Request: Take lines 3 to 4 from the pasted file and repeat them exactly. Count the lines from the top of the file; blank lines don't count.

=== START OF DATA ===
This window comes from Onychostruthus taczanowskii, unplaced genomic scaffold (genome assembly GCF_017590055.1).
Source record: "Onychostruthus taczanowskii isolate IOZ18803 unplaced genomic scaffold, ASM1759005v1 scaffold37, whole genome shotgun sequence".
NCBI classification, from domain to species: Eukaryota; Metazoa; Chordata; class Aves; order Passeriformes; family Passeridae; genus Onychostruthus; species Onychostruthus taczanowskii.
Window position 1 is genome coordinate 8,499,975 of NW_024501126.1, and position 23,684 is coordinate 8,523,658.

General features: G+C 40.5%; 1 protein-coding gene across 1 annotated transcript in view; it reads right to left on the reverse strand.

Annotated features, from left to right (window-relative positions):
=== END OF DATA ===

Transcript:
NCBI classification, from domain to species: Eukaryota; Metazoa; Chordata; class Aves; order Passeriformes; family Passeridae; genus Onychostruthus; species Onychostruthus taczanowskii.
Window position 1 is genome coordinate 8,499,975 of NW_024501126.1, and position 23,684 is coordinate 8,523,658.